With every passing moment, the Dorchester came closer and closer to completely sinking. Any hope of making it through this ordeal depended on obtaining a life jacket and getting off the ship quickly. To the horror of four young men, the supply of life jackets eventually ran out. Because of the four chaplains, however, they were given a chance to survive. As Engineer Grady Clark witnessed, the chaplains removed their own life jackets and gave them to the four desperate men. “It was the finest thing I have seen or hope to see this side of heaven,” proclaimed another survivor who observed this incredible display of selflessness and bravery. As many survivors reported, in their final act, the four chaplains locked arms and prayed together as the Dorchester tragically sank below the waves.
Approximately 25 minutes after being struck by the torpedo fired by U-233, the Dorchester finally went down. During rescue operations, the Coast Guard managed to save around 230 of the 900 men aboard. The four chaplains were gone, but the story of their supreme sacrifice would not soon be forgotten.
The U.S. Coast Guard Cutter Escanaba and other Coast Guard vessels helping to rescue survivors from the Dorchester. (Photo Credit: Wikimedia Commons)
On December 19, 1944, each chaplain was posthumously awarded the Purple Heart and the Distinguished Service Cross. Four years later, the United States Postal Service recognized the bravery of the chaplains by issuing a commemorative stamp in their honor. Congress also designated February 3 as “Four Chaplains Day.” While all of these special awards and honors were certainly fitting, many could not help but feel that the unforgettable actions of Fox, Goode, Washington, and Poling warranted something even greater.
To be eligible for the Medal of Honor, the United States military’s highest decoration for valor, a soldier, sailor, airman, Marine, or Coast Guardsman is required to have gone above and beyond the call of duty while engaged in action against an enemy force. Although the chaplains demonstrated remarkable bravery and selflessness, their actions did not quite meet the Medal of Honor’s strict requirements. However, to ensure that these four American heroes were properly decorated for their ultimate sacrifices, Congress authorized a Special Medal for Heroism, also called the Chaplain’s Medal of Honor and the Four Chaplains’ Medal. On January 18, 1961, this special decoration was posthumously presented to the men that history forever remembers as, “The Four Immortal Chaplains.”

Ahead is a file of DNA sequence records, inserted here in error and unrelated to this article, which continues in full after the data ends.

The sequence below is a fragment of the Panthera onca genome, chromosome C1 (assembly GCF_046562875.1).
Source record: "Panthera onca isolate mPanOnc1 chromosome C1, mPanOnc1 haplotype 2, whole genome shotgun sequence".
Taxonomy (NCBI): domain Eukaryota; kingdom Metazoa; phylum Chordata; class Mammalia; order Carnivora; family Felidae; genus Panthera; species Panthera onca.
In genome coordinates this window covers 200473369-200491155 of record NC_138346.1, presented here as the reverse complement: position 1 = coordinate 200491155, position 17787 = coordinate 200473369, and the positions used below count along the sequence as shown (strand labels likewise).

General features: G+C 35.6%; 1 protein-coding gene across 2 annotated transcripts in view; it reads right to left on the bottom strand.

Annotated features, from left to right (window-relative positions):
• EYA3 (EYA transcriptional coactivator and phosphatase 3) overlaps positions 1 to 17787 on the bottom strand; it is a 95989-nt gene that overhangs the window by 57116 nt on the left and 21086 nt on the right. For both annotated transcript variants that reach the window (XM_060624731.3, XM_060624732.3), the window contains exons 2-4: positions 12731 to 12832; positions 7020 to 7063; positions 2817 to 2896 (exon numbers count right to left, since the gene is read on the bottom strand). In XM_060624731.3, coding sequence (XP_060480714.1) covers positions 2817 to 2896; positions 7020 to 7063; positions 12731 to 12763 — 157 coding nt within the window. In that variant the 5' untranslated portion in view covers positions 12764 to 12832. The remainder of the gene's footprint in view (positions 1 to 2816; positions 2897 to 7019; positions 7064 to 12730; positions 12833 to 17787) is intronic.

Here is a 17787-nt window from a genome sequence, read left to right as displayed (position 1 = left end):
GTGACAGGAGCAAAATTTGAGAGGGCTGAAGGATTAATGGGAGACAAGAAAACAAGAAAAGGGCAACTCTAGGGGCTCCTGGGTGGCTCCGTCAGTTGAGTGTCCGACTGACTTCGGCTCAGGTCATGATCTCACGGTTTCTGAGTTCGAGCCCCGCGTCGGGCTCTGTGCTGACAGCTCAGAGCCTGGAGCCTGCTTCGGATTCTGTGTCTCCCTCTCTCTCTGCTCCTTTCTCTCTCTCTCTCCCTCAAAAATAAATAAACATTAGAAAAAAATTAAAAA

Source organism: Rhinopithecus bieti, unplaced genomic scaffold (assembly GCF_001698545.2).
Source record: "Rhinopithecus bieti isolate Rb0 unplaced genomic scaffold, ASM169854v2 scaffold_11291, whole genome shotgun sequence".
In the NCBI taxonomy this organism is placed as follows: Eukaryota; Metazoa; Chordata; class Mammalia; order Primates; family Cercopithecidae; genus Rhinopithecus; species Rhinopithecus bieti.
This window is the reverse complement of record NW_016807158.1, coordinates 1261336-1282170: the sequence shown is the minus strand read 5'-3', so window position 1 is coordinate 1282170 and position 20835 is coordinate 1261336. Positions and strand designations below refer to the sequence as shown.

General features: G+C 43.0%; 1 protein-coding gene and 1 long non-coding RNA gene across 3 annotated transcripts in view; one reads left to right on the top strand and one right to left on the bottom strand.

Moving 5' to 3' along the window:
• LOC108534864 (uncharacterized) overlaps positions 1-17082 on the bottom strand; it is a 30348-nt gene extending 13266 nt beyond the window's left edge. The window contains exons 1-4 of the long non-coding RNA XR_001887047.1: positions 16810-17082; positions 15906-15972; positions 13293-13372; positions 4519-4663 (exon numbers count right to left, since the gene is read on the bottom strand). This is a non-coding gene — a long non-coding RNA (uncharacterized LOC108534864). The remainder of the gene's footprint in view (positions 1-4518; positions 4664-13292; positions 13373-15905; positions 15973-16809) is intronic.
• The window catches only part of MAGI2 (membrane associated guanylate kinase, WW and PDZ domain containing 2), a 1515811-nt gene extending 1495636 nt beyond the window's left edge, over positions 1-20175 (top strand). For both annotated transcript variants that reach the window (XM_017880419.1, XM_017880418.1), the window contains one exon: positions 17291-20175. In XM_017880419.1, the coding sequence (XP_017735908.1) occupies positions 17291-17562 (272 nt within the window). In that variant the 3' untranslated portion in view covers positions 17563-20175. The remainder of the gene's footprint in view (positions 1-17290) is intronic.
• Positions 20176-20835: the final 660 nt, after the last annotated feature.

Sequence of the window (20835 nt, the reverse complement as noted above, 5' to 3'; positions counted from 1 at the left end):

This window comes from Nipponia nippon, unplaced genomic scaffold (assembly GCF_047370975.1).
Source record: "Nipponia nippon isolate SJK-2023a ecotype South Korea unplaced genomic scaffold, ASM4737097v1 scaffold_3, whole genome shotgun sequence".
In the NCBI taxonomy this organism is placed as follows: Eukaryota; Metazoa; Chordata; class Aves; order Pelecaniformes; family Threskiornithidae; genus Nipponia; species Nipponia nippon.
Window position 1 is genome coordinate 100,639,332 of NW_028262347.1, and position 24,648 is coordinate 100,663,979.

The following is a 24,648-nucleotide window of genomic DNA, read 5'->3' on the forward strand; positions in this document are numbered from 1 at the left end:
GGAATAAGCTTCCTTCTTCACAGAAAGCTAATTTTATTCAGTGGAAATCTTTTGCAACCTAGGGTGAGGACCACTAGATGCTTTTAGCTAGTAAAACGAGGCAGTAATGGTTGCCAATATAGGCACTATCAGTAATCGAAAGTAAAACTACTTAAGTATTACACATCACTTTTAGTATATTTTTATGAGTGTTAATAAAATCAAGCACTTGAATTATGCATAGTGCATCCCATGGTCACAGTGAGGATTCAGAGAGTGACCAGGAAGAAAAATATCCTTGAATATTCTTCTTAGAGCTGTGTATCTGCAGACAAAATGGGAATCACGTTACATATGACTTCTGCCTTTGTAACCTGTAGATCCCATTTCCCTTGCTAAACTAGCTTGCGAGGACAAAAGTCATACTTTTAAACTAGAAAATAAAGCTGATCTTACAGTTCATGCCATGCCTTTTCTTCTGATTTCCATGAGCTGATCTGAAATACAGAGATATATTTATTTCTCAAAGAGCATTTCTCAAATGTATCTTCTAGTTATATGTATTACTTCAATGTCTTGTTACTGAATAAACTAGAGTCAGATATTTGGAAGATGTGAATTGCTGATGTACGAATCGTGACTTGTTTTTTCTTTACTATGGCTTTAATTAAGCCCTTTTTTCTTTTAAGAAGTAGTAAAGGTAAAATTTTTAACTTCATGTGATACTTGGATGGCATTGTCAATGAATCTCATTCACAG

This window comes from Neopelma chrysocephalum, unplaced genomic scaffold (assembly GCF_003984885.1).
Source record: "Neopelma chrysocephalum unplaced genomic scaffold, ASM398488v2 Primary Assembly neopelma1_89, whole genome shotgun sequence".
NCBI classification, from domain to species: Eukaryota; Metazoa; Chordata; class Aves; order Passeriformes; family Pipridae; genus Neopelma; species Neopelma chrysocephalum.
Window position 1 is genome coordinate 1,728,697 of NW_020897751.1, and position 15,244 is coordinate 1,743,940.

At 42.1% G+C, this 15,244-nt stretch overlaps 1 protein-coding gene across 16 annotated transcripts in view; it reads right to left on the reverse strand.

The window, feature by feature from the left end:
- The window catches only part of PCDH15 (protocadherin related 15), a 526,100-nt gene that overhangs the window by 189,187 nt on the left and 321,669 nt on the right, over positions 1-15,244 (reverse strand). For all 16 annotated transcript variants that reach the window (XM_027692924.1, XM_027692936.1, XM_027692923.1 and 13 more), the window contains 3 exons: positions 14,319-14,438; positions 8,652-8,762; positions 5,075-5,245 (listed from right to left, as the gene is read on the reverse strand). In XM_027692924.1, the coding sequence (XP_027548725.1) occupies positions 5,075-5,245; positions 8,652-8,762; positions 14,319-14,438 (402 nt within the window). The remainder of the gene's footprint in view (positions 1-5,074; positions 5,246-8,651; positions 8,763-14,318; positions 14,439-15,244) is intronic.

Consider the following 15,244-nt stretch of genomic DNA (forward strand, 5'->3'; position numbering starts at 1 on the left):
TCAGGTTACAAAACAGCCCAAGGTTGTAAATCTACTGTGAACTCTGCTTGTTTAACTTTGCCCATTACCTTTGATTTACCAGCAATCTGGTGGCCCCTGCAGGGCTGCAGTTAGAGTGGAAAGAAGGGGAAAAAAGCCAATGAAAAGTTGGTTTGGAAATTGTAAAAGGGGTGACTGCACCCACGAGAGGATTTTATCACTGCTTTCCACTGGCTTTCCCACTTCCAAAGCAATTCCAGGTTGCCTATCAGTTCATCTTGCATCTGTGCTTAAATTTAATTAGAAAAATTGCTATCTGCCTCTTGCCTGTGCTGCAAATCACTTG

The Four Chaplains' Medal. (Photo Credit: Army Historical Foundation)
When the greatest test of their lives came, Fox, Goode, Washington, and Poling did not waver in their commitment to serving God or their fellow countrymen. These men might have represented different faiths and denominations, but they shared the same American blood. After helping as many people as they could, the four chaplains accepted that they had performed their final duty for God and country. Standing together until the very end, each man gave the last full measure of devotion. The numerous memorials to the chaplains all across the United States ensure that these four special heroes will never be forgotten.
Army Historical Foundation: No Greater Glory: The Four Chaplains and the Sinking of the USAT Dorchester.
The Four Chaplains Memorial Foundation: Who Were the Four Chaplains?
U.S. Army: Chaplain Corps History: The Four Chaplains.